One of my favorite types of posts to publish here on The Rising Spoon are ones explaining how to make common kitchen ingredients (or foods).
I'm usually spurred to do this because the store-bought counterparts are loaded with atrocious additives, chemicals and generally uber processed junk.
Homemade Pantry Staples Are Easier To Make Than You Think
Things like whipped cream, barbecue sauce, almond milk, ranch dressing, balsamic vinaigrette, beef stock, hot cocoa, chocolate sauce, corn tortillas, and iced tea taste much better and are leaps and bounds more healthy when made at home. Not to mention loads cheaper in the long run. And they usually don't take long to whip up.
Lemon pepper seasoning is no exception.
It's one of the most popular spice mixes around and is commonly used in poultry recipes, especially whole roasted chicken.
Commercial Seasoning Mixes Are Often Loaded With Unsavory Ingredients
Unfortunately, if you pick up a bottle of commercial lemon pepper seasoning mix at the grocery store and flip the bottle around, you'll see a laundry list of unsavory ingredients.
Pick a bottle, any bottle, and you'll likely see additives such as:
- modified food starch
- maltodextrin (a starch made from corn or potatoes)
- yellow #5 (artificial food dye)
- silicone dioxide (anti-caking agent)
- calcium stearate (anti-caking agent)
- calcium silicate (anti-caking agent)
There's No Lemon in Your Lemon Pepper Seasoning
In fact, many lemon pepper seasoning mixes don't even contain lemon.
Instead, they use something called "citric acid". Citrus fruits naturally contain citric acid, so you're probably saying to yourself "isn't that from a natural source?".
Nope! Because citric acid is expensive to extract from natural sources like lemons & limes, pharmaceutical manufacturers instead create it in a lab using a mold called aspergillus niger.
When fed glucose or sucrose (often sourced from GMO corn), the mold cultivates a form of citric acid. The mold is then filtered out and the solution undergoes several more processes in order to become citric acid. (source & source).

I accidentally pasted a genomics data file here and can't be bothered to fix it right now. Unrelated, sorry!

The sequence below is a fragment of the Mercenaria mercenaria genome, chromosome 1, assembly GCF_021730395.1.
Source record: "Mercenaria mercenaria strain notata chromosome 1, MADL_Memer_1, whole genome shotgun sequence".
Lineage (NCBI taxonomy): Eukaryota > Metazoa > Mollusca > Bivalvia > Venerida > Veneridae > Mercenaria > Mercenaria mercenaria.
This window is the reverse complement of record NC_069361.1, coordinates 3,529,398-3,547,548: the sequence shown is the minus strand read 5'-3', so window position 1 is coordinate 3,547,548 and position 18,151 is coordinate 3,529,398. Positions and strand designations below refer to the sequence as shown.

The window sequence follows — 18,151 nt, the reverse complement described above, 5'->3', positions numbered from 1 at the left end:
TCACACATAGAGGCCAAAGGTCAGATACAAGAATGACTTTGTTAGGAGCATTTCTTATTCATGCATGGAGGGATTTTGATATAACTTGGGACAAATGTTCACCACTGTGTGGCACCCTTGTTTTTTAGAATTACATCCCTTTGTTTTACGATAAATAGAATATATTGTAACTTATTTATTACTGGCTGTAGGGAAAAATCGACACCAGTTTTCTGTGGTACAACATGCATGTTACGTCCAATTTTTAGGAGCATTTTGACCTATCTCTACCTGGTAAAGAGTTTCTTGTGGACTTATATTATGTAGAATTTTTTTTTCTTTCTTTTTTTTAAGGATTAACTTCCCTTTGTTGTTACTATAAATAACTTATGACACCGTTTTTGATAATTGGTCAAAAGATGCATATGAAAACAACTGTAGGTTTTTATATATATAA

That stuff...is not food.
And it shouldn't be in our foods.
Make One Batch Quickly & It'll Keep For Months
Thankfully, it's dead simple (and cheap) to make lemon pepper seasoning at home with a few quality ingredients.
If you just ran away from the screen to scan the ingredients list on the back of your spices, I don't blame you. I've done the same thing many a time.
Everyone has to start somewhere!
Homemade Lemon Pepper Seasoning
Ditch the store-bought lemon pepper seasoning mixes that don't even contain real lemon (gasp!) and are loaded with additives. Instead, make your own citrus spice mix with fresh lemon zest and a few spices. It's so easy and tasty you'll wish you'd started making it years ago!
3-4 small lemons (preferably organic), zested
2 teaspoons of freshly cracked peppercorns
1 teaspoon of quality sea salt (I used Pink Himalayan)
1/2 teaspoon of granulated garlic
1/2 teaspoon of onion powder
zester or microplane
large baking sheet
electric grinder or mortar & pestle
Want more real food & gadget recommendations? Check out my shop page.
Use a zester or microplane to remove the peel from the lemons (avoid the white pith). Spread the fresh lemon zest in a single layer onto a large baking sheet. Set your oven to the lowest temperature possible (mine is 170 degrees) and place the zest in the middle rack.
Keep the lemon zest in the oven until all the moisture is gone and it's dry to the touch. Mine took about one hour, but the time could fluctuate depending on the temperature of your oven and how much zest you're using. To be safe, check it every half hour.
Using an electric grinder, mortar and pestle or pepper mill, crack peppercorns until you have 2 teaspoons worth. You can make it as coarse or fine as you like.
Measure out 1 tablespoon of the dried lemon zest (you may have extra leftover depending on the size of your lemons) into an electric grinder OR mortar. If using a grinder, pulse 3-4 times, or until you've reached your desired texture. Be careful not to overdo it, or it will be too powdery. If you're using a mortar, crush the lemon zest with the pestle until it reaches a texture you like.
Mix the lemon zest, freshly cracked black pepper, sea salt, granulated garlic and onion powder into a small container and shake to combine. Store in an airtight container and use within three to six months for best flavor.
Notes & Tips
When I took the pictures for this recipe, I crushed the peppercorns first and then mixed them into my grinder with the dried lemon zest to blitz them together. This made the pepper super fine, which was OKAY, but turned out a bit powdery for my taste. Next time, I will do them separately and make everything slightly coarser.
Adjust the ratio of the spices to YOUR taste.
Do you like a more lemony flavor? Add more zest! A peppery kick? Use more peppercorns. Test out this batch in a few recipes and tweak it to your taste.
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I'd like to hear from YOU!
What's your favorite dish with season with lemon pepper?
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